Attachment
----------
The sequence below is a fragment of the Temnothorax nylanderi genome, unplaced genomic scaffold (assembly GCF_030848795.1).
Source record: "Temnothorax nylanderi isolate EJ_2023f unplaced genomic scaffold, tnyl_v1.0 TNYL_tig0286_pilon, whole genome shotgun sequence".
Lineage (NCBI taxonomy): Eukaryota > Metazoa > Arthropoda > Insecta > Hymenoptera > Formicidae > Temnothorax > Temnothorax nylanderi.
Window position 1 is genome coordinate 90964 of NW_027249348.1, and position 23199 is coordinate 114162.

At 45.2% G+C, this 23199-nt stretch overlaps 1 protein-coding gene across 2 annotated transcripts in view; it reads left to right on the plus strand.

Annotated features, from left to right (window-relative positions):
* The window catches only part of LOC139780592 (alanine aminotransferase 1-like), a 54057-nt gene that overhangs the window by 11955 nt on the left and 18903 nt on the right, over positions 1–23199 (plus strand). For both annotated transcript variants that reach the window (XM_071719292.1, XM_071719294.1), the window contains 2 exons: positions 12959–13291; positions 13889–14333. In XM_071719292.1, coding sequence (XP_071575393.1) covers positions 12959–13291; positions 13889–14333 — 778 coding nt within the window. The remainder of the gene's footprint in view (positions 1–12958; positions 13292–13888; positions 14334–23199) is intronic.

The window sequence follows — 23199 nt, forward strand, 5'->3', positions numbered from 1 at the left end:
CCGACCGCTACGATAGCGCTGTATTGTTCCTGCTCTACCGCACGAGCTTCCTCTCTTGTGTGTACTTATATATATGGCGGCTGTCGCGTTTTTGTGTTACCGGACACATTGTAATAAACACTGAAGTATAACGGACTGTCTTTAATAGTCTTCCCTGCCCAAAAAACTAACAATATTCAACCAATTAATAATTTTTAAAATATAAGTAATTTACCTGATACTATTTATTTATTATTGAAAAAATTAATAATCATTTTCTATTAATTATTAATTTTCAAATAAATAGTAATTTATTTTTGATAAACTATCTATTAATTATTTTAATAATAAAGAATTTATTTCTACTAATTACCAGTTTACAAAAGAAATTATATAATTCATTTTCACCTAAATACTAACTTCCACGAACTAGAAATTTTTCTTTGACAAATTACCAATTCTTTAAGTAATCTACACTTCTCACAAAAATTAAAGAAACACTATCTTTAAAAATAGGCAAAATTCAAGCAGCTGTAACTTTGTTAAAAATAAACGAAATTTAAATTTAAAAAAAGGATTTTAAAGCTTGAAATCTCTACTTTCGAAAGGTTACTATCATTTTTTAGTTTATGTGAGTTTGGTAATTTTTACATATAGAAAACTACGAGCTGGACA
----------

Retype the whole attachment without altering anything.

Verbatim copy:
The sequence below is a fragment of the Temnothorax nylanderi genome, unplaced genomic scaffold (assembly GCF_030848795.1).
Source record: "Temnothorax nylanderi isolate EJ_2023f unplaced genomic scaffold, tnyl_v1.0 TNYL_tig0286_pilon, whole genome shotgun sequence".
Lineage (NCBI taxonomy): Eukaryota > Metazoa > Arthropoda > Insecta > Hymenoptera > Formicidae > Temnothorax > Temnothorax nylanderi.
Window position 1 is genome coordinate 90964 of NW_027249348.1, and position 23199 is coordinate 114162.

At 45.2% G+C, this 23199-nt stretch overlaps 1 protein-coding gene across 2 annotated transcripts in view; it reads left to right on the plus strand.

Annotated features, from left to right (window-relative positions):
* The window catches only part of LOC139780592 (alanine aminotransferase 1-like), a 54057-nt gene that overhangs the window by 11955 nt on the left and 18903 nt on the right, over positions 1–23199 (plus strand). For both annotated transcript variants that reach the window (XM_071719292.1, XM_071719294.1), the window contains 2 exons: positions 12959–13291; positions 13889–14333. In XM_071719292.1, coding sequence (XP_071575393.1) covers positions 12959–13291; positions 13889–14333 — 778 coding nt within the window. The remainder of the gene's footprint in view (positions 1–12958; positions 13292–13888; positions 14334–23199) is intronic.

The window sequence follows — 23199 nt, forward strand, 5'->3', positions numbered from 1 at the left end:
CCGACCGCTACGATAGCGCTGTATTGTTCCTGCTCTACCGCACGAGCTTCCTCTCTTGTGTGTACTTATATATATGGCGGCTGTCGCGTTTTTGTGTTACCGGACACATTGTAATAAACACTGAAGTATAACGGACTGTCTTTAATAGTCTTCCCTGCCCAAAAAACTAACAATATTCAACCAATTAATAATTTTTAAAATATAAGTAATTTACCTGATACTATTTATTTATTATTGAAAAAATTAATAATCATTTTCTATTAATTATTAATTTTCAAATAAATAGTAATTTATTTTTGATAAACTATCTATTAATTATTTTAATAATAAAGAATTTATTTCTACTAATTACCAGTTTACAAAAGAAATTATATAATTCATTTTCACCTAAATACTAACTTCCACGAACTAGAAATTTTTCTTTGACAAATTACCAATTCTTTAAGTAATCTACACTTCTCACAAAAATTAAAGAAACACTATCTTTAAAAATAGGCAAAATTCAAGCAGCTGTAACTTTGTTAAAAATAAACGAAATTTAAATTTAAAAAAAGGATTTTAAAGCTTGAAATCTCTACTTTCGAAAGGTTACTATCATTTTTTAGTTTATGTGAGTTTGGTAATTTTTACATATAGAAAACTACGAGCTGGACA